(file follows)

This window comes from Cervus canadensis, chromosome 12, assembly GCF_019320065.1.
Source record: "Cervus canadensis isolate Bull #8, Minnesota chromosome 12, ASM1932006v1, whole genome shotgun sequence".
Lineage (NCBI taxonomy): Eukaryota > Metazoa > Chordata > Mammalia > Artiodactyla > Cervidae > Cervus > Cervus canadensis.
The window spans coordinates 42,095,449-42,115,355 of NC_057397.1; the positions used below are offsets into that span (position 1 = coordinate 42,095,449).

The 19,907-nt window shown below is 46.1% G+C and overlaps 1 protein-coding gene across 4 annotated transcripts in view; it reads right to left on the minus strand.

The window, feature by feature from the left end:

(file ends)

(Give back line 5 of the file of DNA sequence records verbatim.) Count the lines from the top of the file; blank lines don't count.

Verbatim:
The 19,907-nt window shown below is 46.1% G+C and overlaps 1 protein-coding gene across 4 annotated transcripts in view; it reads right to left on the minus strand.